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PUBLIC HEALTH ASSESSMENT

ANDERSEN AIR FORCE BASE
YIGO, GUAM


APPENDIX A:

EVALUATION OF POTENTIAL IRP SITES AT ANDERSON AFB
Site Site Description/Waste Disposal History Investigation Results/ Environmental Monitoring Results* Corrective Activities and/or Current Status Evaluation of Public Health Hazards
Site No. 1 Landfill No. 1 (LF-1) (Operable Unit (OU): Main Base) LF-1 opened in 1945 and continues to be used today as the base's only active landfill. Materials disposed of include sanitary trash, waste petroleum, oil, and lubricants (POL), solvents, ferrous metal, construction debris, and pesticides. Groundwater: Trichloroethylene (TCE), tetrachloroethylene (PCE), chloroform, toluene, lead, and other organics were detected. Only lead was detected above Agency for Toxic Substances and Disease Registry (ATSDR) drinking water comparison values (CVs).
Soil: Total petroleum hydrocarbons (TPH) and metals were detected.
Corrective Activities:
The Air Force places soil cover on LF-1 daily.
Current Status:
LF-1 is still active and has been transferred to Resource Conservation and Recovery Act (RCRA) program.
Groundwater: No public health hazards are associated with LF-1. No drinking water wells are located in this area and none will be installed in the future.
Soil
: LF-1 is located in an industrial area not generally accessed by base personnel. Furthermore, a fence surrounds Andersen AFB and a gated entrance restricts access to the landfill; therefore, past, current, and future exposures to the general public are not expected.
Site No. 2

Landfill No. 2 (LF-2)
Landfill No. 4 (LF-4)
Landfill No. 5 (LF-5)

(OU: Main Base)

LF-4 and LF-5 are contained within LF-2. LF-2 was used from 1947 to 1975, with a small area remaining active until 1982. Materials disposed of at this site include sanitary trash, waste POL, solvents, pesticides, ferrous metal, construction debris, and unexploded ordinance (UXO). Groundwater: TCE, PCE, toluene, lead, and other organics were detected. TCE was detected above the ATSDR CV.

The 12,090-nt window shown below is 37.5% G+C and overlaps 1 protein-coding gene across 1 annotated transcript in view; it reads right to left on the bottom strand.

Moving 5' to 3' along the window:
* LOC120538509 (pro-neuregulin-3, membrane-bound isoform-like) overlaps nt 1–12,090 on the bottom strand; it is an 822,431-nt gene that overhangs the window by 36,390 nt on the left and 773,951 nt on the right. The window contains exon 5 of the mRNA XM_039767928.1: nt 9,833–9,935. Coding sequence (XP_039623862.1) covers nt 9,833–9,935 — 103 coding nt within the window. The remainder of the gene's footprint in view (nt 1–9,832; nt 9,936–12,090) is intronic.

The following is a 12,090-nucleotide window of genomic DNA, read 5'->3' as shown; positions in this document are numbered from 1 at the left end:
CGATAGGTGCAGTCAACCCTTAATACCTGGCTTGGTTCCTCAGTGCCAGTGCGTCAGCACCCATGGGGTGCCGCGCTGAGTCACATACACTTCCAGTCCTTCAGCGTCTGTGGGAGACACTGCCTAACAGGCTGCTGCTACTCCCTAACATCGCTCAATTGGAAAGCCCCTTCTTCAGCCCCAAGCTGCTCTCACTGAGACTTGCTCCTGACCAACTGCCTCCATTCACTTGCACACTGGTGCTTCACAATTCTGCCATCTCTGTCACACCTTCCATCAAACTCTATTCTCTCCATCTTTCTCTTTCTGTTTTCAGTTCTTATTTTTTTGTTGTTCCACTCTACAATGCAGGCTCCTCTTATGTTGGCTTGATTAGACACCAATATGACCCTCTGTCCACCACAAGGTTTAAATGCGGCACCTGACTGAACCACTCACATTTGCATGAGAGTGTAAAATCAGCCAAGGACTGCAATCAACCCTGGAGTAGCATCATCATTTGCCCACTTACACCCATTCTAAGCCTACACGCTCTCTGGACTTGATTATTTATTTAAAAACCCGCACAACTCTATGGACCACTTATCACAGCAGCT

Soil: TPH, volatile organic compounds (VOC), and metals were detected. Dioxins have also been detected at LF-2.
Corrective Activities:
Small area of LF-2 (all of LF-5) was capped as Remedial Action.
Current Status:
All other site areas in RI/FS process. LF-2 is inactive and currently being remediated in conjunction with the lead stabilization of soils from MARBO and other asphaltic debris. The linear trenches will be covered with stabilized soil.
Groundwater: No public health hazards are associated with LF-2. No drinking water wells are located in this area and none will be installed in the future.
Soil
: LF-2 is located in an industrial area not generally accessed by base personnel. Furthermore, a fence surrounds Andersen AFB and a gated entrance restricts access to the landfill. Currently, the site is overgrown with vegetation; therefore, past, current, and future exposures to the general public are not expected.
Site No. 3

Waste Pile No. 3 (WP-3)

(OU: Main Base)

WP-3 was in use from 1947 to 1977. Materials disposed of include waste POL, solvents, industrial wastes, pesticides, sanitary trash, scrap metal, and construction debris. Groundwater: TCE, chloroform, toluene, lead, and other organics were detected.No contaminants were detected above ATSDR CVs.
Soil: TPH, VOCs, and metals were detected below ATSDR CVs for soil.
Current Status:
WP-3 is a no further response action planned (NFRAP) site. The results of a risk assessment indicated that the levels of contaminants do not pose a threat to humans under industrial uses. Furthermore, the site has restricted access. Based on these factors, no further actions were recommended.
Groundwater: No public health hazards are associated with WP-3. No drinking water wells are located in this area and none will be installed in the future.
Soil: No public health hazard is associated with soil at this site. The site has restricted access (and is considered as an industrial use site) and contaminants were detected at levels below health guidelines.
Site No. 4

Landfill No. 6 (LF-6)

(OU: Main Base)

From 1953 to 1954, sanitary trash was disposed in LF-6. Groundwater: No accessible groundwater flows beneath the site due to volcanic topography and no contaminants exceed EPA's MCLs in groundwater samples taken from a well located in a 0.5 mile radius of this site.
Soil: Twenty surface soil samples were analyzed for VOCs, SVOCs, PAHs, and metals. Draft results indicate that aluminum, arsenic, manganese, and vanadium were detected at levels above CVs for a child but below CVs for an adult.
Current Status: